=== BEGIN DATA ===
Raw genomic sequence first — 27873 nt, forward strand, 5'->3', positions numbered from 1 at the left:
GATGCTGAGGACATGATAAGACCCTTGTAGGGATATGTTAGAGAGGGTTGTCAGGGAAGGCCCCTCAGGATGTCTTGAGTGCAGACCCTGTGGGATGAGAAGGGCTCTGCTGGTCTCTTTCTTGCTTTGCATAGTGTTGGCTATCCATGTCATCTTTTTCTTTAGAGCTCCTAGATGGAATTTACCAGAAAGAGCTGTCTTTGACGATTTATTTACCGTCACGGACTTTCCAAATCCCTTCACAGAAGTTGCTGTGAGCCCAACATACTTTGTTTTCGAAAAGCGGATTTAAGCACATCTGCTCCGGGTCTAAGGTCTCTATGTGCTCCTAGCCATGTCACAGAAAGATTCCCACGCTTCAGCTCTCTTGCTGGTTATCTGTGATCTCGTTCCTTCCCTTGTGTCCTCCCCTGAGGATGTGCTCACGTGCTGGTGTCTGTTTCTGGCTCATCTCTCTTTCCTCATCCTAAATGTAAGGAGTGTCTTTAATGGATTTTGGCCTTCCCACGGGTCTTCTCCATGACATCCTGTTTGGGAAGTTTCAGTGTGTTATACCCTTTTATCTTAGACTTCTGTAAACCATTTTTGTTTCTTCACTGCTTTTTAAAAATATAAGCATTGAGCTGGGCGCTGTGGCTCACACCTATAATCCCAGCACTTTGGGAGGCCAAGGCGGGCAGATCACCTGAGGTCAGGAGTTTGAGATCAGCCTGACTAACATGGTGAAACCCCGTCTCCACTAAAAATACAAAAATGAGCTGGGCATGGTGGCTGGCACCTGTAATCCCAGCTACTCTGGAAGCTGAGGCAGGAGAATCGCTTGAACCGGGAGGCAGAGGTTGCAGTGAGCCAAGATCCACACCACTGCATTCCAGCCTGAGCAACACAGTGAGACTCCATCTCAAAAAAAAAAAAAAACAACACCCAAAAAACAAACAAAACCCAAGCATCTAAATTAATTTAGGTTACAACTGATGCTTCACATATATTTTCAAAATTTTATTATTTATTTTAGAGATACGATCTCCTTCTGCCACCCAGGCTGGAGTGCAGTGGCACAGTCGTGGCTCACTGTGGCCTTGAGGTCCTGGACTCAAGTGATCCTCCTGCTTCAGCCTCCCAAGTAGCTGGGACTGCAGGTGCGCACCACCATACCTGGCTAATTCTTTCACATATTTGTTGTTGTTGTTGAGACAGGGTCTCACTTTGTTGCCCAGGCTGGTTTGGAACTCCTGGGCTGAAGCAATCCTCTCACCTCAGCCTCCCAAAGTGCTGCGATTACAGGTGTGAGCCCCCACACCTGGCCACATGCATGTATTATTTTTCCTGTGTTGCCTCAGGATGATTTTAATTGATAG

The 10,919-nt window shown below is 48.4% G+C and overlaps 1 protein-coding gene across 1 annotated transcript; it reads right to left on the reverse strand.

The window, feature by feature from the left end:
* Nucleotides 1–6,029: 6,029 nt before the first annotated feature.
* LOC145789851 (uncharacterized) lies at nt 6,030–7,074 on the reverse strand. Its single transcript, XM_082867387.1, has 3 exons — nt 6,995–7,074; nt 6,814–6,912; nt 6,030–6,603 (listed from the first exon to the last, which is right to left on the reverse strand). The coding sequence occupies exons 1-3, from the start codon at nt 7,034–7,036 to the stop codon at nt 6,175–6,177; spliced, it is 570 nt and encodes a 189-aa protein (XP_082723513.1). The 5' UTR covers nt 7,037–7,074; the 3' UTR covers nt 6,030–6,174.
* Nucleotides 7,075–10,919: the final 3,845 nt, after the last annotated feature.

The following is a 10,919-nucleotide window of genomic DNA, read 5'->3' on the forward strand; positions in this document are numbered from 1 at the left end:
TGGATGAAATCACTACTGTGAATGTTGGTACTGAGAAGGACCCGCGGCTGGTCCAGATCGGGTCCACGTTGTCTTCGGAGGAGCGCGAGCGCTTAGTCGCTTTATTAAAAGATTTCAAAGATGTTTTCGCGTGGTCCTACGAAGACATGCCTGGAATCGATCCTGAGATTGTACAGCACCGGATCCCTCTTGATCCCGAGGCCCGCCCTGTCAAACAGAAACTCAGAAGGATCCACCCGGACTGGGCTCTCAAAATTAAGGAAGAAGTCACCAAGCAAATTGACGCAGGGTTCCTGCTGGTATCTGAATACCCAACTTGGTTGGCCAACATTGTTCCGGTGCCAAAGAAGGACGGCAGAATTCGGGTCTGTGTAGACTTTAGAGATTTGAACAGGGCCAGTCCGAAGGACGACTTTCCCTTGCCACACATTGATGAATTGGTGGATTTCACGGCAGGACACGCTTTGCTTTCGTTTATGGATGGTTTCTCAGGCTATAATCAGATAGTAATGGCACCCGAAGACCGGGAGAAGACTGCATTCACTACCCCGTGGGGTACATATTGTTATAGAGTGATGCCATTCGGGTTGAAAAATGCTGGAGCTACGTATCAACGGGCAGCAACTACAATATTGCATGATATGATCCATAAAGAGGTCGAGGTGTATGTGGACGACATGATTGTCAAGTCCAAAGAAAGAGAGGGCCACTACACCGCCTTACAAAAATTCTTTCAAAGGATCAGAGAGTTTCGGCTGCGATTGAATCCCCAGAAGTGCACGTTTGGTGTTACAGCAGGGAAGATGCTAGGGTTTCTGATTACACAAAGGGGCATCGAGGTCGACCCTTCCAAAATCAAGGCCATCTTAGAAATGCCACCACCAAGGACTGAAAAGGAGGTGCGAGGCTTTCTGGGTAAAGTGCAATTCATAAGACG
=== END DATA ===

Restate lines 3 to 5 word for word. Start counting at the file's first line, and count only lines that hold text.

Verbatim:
The 10,919-nt window shown below is 48.4% G+C and overlaps 1 protein-coding gene across 1 annotated transcript; it reads right to left on the reverse strand.

The window, feature by feature from the left end:
* Nucleotides 1–6,029: 6,029 nt before the first annotated feature.